A lot of water has flowed under this bridge and the world is no more interested in going back to the old structures that Biden left in 2016.
What do you see happening here?
In the last four years, the alignments in the geopolitical world have shaped like this.
If one looks at this picture, it is fairly easy to see where the future power is.
Let us take a step back and revisit an earlier discussion on how Pakistan is going after lobbying firms in the US. Read more details here - Issue #225 - Battle of Truthification
One loan after another is coming due and the only way to pay for the previous one is to take a more expensive one from ever depleting set of partners. Meanwhile, the national assets from airports to highways to even public parks are being either mortgaged or sold just to make ends meet.
And, this country is on a buying spree for lobbying?!!
Three expensive top lobbying firms in a few months.
Desperate people take extreme risks. In India, the greater the debt that a poor farmer faces, the more risks he takes to come out of that.
One who is facing an existential crisis will have a gambler’s mindset. Try to beat the desperate situation with “one good move that will yield jackpot.”
That is what Pakistan is doing.
market corner: 10 quick bytes
- India to overtake EU as world's third-largest energy consumer by 2030: IEA - more
- A radioactive device may be responsible for Uttarakhand glacier disaster, say villagers - more
- Rhizen's cancer drug Umbralisib gets USFDA nod: Alembic Pharma - more
- Govt asks automakers to stop selling vehicles with purposefully downgraded safety standards - more
- Delhi govt prepares new excise policy that will increase liquor prices by 50% - more
- Govt received Rs 36,709 cr dividend from 100 PSUs in 2018-19: CAG report - more
- What is Koo, how to download it, and why Indian ministers are moving to the Twitter alternative - more
- Govt to soon bring bill on cryptocurrencies - more
- National Hydrogen Mission draft likely in the next two months: MNRE - more
- MSME registration crosses 20-lakh mark on Modi govt’s Udyam portal; nearly doubles in three months - more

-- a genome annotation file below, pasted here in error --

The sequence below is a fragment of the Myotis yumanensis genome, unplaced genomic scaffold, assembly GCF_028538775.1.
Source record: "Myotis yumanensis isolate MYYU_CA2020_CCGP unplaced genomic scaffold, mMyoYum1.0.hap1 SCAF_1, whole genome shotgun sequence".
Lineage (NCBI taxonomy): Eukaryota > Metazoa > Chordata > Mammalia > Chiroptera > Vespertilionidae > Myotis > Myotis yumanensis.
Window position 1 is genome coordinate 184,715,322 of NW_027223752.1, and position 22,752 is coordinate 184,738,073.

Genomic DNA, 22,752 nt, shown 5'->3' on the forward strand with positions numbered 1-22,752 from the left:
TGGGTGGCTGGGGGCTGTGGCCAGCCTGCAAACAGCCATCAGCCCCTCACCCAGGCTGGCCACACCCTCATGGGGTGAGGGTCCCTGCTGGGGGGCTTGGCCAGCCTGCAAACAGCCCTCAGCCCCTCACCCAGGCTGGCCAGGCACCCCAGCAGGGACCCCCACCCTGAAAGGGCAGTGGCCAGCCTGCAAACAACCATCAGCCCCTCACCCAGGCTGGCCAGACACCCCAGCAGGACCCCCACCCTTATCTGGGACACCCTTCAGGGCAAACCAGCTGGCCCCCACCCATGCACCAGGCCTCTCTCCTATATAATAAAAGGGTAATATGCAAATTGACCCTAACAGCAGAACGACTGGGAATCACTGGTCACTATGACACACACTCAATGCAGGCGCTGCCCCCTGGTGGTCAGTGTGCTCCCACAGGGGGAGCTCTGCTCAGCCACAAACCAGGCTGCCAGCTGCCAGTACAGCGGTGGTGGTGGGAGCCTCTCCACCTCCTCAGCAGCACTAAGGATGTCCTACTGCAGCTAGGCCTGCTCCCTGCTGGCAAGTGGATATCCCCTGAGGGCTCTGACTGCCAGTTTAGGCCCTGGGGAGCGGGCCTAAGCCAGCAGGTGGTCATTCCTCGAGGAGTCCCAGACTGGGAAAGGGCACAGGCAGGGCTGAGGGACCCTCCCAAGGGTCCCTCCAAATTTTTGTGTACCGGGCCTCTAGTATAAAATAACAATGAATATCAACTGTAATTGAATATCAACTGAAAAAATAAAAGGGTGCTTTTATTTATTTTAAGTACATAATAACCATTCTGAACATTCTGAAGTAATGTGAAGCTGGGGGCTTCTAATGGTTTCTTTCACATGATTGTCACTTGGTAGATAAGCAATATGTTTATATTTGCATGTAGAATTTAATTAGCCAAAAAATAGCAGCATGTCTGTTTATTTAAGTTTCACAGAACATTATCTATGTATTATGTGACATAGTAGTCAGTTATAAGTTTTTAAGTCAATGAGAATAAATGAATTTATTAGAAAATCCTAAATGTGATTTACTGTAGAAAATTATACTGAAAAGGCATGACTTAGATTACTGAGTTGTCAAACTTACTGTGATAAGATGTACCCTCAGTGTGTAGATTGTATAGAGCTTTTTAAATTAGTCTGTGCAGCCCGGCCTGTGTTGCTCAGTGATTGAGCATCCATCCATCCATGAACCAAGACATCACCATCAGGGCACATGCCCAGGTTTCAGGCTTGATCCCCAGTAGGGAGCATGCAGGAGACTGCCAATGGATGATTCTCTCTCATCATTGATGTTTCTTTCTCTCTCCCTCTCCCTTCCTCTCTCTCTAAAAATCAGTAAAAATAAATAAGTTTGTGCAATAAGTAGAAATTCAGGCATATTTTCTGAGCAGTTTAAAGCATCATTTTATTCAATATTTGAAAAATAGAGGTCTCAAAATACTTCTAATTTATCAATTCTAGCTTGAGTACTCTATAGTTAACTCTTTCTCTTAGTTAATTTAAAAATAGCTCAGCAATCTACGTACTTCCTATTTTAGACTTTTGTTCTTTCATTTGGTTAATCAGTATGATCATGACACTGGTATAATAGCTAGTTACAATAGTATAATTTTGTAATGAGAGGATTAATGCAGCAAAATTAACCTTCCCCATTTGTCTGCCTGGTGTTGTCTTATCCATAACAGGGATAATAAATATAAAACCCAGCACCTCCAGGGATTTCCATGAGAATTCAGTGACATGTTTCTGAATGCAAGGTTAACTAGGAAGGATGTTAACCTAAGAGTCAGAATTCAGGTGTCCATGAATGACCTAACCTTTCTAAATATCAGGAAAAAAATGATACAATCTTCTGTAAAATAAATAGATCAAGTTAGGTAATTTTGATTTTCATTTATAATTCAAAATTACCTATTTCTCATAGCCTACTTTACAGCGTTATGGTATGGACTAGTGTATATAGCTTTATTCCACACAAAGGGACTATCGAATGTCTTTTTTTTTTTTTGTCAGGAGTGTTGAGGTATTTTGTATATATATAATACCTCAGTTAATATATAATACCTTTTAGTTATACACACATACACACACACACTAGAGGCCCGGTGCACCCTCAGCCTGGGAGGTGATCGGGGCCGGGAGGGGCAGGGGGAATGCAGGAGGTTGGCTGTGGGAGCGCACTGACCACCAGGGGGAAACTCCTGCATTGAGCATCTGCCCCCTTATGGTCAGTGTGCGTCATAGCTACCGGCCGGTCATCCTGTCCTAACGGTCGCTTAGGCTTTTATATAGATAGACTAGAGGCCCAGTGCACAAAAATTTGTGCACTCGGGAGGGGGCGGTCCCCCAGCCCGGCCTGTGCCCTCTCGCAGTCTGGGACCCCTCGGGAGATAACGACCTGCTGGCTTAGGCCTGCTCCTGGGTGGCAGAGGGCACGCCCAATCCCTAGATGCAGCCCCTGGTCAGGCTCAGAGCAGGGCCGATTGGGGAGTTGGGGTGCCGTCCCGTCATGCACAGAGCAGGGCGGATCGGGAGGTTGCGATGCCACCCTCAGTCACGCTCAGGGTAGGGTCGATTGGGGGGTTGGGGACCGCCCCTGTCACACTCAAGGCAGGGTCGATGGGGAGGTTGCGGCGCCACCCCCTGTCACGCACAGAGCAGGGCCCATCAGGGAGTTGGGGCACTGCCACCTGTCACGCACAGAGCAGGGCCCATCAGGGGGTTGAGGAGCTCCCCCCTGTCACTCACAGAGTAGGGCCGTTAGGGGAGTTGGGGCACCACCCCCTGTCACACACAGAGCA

Tatas to build fighters: In a first for the industry, the Tata Group will develop and manufacture a military aircraft in India, has acquired intellectual property rights for a German-origin platform. The plan, ET has reliably learned, is to integrate indigenous sensors and payloads to convert it into an intelligence-gathering asset. The high-altitude, twin-engine aircraft, capable of playing multiple roles from signal intelligence to cross-border surveillance, is currently in the final stages of testing in Germany. It is likely to arrive in India in the next three months for further integration. (Source).
A National Hydrogen Mission is in the works and a draft is expected in the next two months, the Ministry of New and Renewable Energy (MNRE) said on Tuesday. MNRE secretary Indu Shekhar Chaturvedi said that the mission will contain details about all aspects of hydrogen technology, including storage, R&D, and pilot projects. (Source)
Women Garuda commandos: Karnataka is gearing up for the first batch of all-women Garuda commandos of the state police. About 16 young women, mostly from villages across Karnataka, are now learning to shoot, handle terror, and improve their weapon-handling skills as part of the training. The special operations team Garuda, Karnataka’s own anti-terror force, was formed in 2010, and for the first time this year, the department will be training 50 women to join the force. (Source)
Killer Robots: Sex robots could be capable of killing unfortunate humans should they fall victim to malicious hackers, experts have warned. The anatomically correct humanoid creations feature increasingly sophisticated artificial intelligence (AI) with each new model, allowing users to enjoy a more naturalistic experience. However, this technology could be targeted by cybercriminals with violence in mind, according to a new article written by Hong Kong law firm ONC Lawyers for Lexology. It warns "unassuming sex robots are equally dangerous" as military AI when it comes to posing a threat to humanity's existence. (Source)
Penniless Roman Soldier: A payslip made from a sheet of papyrus shows a Roman soldier was left penniless 1,900 years ago after the military took out fees for certain items. The document was made out to a Gaius Messius, who participated in the Siege of Masada that was one of the last battles during the First Jewish-Roman War. The receipt shows Messius received 50 denarii as his stipend, but fees for barley money, food, and military equipment were taken out that totaled to the amount of his full pay. (Source)
video corner: The global big tech challenge
Most of the discussions in the media is very superficial and shallow. So, we have decided to start a series of dialogs with experts on topics that are important and need serious treatment.
As we have seen recently in the US, Big tech has great powers. Irrespective of our ideologies, we can agree that they can even superimpose their decisions on sovereigns today.
What are the challenges, ramifications, options, and alternatives in this new era? Here is a detailed discussion I had with Himank Barve, an IIT dropout and tech entrepreneur.
Today’s ONLINE PAPER: Check out today’s “The Drishtikone Daily” edition. - THE DRISHTIKONE DAILY